World of Ether, an Ethereum based crypto collectible game, has just sealed a partnership that will catapult the game straight to the top. The team behind the project is steadily ramping up for their Q1 release and to date, has sold 1711 “presale” eggs on the game’s site. Each egg hatches into a monster that you can either collect, battle, breed, sire or sell. The community around the game is buzzing as players anxiously await new and emerging details on the game’s intricacies. Well, folks, the team at World of Ether has officially partnered with Coinbase’s app, Toshi. Toshi is a mobile browser for the Ethereum blockchain, and it allows users on their mobile devices to interface with decentralized applications (dApps). This is huge news for egg holders as originally the game could only be accessed via desktop, with MetaMask. With this new partnership, users can play World of Ether anywhere.
The demand for Cryptocurrencies increased exponentially over the past few months and exchanges have not been able to keep up with the demand. Some exchanges have entirely stopped new user sign-ups. One of the biggest exchanges of them all, Coinbase, has also faced many issues and admitted poor customer experience for verification in a blog post. Here’s a chart compiled by a twitter user showing Coinbase’s growth over the past few years. The chart has not been updated since November 2017 because the company no longer provides the info. But one look at the chart should give you an idea of the demand for Cryptocurrencies in the last quarter of 2017. At its peak, Coinbase was adding 100,000 users a day.
The company made the announcement on Twitter, stating that “our engineering team has begun the final testing phase of SegWit for Bitcoin” and that “SegWit-compatible Bitcoin sends/receives will be available for customers in the next few weeks.” As CCN reported, SegWit (or Segregated Witness) was activated on the Bitcoin network via a soft fork last August. By decreasing the size of transactions, SegWit lowers fees and optimizes the limited space in Bitcoin blocks. However, users only take advantage of this feature if they use SegWit-compatible wallet addresses. According to data from hardware wallet manufacturer Trezor, only about 15 percent of Bitcoin transactions currently employ SegWit, down from a high of about 18 percent in late January. This recent reduction could be linked to users taking advantage of lower transaction fees to move funds from legacy addresses to SegWit-compatible ones, but in any case it is clear that the network is not experiencing the full benefits that the scaling upgrade offers, in part because Coinbase and a few other large firms have been slow to implement it.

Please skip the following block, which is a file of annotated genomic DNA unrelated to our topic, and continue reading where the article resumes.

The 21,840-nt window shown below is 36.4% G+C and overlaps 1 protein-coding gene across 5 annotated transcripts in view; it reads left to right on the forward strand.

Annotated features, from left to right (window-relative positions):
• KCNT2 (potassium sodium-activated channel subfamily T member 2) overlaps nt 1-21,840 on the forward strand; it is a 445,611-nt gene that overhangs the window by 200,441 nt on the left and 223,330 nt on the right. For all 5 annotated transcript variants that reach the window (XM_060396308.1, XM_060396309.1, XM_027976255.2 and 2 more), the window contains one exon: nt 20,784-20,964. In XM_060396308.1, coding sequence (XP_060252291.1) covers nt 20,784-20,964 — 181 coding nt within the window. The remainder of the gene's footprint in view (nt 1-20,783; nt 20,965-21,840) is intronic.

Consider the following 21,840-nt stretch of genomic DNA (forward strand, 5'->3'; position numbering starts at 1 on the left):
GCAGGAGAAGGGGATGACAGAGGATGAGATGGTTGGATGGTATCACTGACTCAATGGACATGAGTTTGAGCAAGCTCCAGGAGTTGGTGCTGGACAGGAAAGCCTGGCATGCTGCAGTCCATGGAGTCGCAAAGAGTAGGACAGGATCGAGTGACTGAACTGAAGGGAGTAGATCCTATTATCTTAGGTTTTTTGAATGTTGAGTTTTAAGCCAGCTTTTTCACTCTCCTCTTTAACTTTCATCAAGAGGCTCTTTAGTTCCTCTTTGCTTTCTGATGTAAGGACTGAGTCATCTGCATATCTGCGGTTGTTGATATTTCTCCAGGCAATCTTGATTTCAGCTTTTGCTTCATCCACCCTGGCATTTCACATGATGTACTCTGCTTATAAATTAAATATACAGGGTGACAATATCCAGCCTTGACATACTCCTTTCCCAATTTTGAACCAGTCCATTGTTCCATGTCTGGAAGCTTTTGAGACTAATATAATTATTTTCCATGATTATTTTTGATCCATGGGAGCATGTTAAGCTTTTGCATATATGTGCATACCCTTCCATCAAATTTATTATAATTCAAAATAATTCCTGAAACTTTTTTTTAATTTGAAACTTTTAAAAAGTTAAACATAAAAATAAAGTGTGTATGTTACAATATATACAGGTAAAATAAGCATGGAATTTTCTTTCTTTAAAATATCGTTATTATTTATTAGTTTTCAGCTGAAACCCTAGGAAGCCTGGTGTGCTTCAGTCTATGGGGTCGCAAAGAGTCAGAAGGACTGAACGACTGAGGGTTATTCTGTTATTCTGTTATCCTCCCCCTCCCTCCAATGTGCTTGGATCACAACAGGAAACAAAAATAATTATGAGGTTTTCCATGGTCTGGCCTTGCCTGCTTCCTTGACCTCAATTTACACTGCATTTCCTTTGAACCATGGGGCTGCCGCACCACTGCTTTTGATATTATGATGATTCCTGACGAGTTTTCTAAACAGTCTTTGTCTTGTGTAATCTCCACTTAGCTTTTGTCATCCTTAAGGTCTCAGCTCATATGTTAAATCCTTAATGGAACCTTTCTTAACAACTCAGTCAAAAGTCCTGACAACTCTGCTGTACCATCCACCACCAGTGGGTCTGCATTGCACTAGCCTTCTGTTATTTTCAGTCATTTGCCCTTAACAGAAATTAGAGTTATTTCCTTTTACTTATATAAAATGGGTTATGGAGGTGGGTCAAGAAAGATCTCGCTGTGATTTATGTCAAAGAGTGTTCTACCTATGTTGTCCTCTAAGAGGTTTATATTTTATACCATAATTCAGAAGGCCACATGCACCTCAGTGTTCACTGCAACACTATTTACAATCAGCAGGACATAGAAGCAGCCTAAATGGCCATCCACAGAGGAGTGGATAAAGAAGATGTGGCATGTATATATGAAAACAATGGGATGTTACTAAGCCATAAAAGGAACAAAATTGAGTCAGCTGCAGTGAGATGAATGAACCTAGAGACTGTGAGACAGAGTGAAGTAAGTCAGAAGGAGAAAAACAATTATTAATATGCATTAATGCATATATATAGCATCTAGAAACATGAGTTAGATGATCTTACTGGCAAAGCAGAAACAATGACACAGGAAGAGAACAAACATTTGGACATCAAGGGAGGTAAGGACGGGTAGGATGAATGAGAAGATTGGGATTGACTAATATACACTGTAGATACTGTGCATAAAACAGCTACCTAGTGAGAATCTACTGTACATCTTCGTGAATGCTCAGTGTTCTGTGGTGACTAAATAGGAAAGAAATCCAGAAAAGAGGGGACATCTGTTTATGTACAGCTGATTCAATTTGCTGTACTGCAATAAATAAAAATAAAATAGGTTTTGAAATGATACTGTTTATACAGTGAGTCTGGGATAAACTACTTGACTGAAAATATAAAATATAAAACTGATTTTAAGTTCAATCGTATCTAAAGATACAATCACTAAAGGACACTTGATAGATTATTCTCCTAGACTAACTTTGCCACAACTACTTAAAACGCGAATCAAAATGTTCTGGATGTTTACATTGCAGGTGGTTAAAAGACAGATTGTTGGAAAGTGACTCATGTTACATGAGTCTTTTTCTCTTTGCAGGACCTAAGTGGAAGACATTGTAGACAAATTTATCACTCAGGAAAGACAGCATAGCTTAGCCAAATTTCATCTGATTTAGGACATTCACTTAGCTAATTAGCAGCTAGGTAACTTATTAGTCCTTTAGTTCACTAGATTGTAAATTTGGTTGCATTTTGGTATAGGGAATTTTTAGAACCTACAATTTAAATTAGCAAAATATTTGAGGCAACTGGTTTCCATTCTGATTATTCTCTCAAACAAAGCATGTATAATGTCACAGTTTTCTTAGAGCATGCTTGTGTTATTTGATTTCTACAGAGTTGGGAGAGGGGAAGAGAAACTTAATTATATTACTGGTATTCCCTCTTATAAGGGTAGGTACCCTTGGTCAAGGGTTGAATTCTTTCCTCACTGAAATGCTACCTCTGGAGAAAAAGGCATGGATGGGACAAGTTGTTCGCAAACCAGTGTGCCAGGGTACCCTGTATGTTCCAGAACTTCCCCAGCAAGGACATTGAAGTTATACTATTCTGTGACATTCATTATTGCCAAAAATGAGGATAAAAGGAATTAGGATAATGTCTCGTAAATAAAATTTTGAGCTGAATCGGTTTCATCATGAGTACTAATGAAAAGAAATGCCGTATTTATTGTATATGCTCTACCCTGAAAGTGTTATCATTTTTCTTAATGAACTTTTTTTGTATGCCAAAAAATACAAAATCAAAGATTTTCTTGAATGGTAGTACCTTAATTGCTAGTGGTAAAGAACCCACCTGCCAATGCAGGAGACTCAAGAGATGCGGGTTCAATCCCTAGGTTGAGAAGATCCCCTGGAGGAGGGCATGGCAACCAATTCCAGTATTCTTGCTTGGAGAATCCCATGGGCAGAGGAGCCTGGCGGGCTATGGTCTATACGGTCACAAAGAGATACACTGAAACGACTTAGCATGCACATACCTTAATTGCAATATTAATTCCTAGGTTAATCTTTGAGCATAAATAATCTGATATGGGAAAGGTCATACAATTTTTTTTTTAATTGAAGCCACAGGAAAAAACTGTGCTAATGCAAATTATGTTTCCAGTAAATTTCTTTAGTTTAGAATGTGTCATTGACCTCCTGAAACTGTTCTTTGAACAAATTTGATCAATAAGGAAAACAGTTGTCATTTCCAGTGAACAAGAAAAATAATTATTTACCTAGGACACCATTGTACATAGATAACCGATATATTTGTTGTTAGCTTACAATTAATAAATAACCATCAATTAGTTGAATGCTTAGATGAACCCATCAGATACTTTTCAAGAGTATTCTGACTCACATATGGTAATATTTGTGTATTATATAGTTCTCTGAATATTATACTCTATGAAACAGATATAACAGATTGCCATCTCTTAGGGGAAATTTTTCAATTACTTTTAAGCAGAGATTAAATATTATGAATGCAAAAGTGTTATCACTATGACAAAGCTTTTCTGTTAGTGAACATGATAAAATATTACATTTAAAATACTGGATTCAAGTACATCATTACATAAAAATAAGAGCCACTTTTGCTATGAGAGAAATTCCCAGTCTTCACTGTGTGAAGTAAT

Facebook Messenger is unlikely to embrace cryptocurrency payments anytime soon according to David Marcus, Facebook’s vice president of messaging. In a recent interview with CNBC, the former president of PayPal pointed to perceived issues with existing cryptocurrencies, specifying high transaction fees and slow transaction times as reasons why the product isn’t likely to introduce the technology as a payment method, at least in the near term. However, Marcus, who joined the board of Coinbase in late 2017, did leave the door open to allowing such payments in the future, saying that when blockchain developer communities “fix all the issues,” it’s possible that the company will “do something” to open up the option.
America’s largest cryptocurrency exchange Coinbase reportedly made $1 billion in revenue in 2017, overshooting its 2017 revenue forecast of $600 mln by 66 percent, Recode reports, citing “industry sources.” According to Recode, despite the peaked interest of outside investors, the company remains private and does not allow stock to be traded on secondary markets.
The platform was swamped by an influx of new users looking to set up trading accounts as Bitcoin entered a massive bull run in November, 2017. Following the announcement of Bitcoin futures launch early that month on CME, Coinbase saw 100,000 new users sign up in just 24 hours.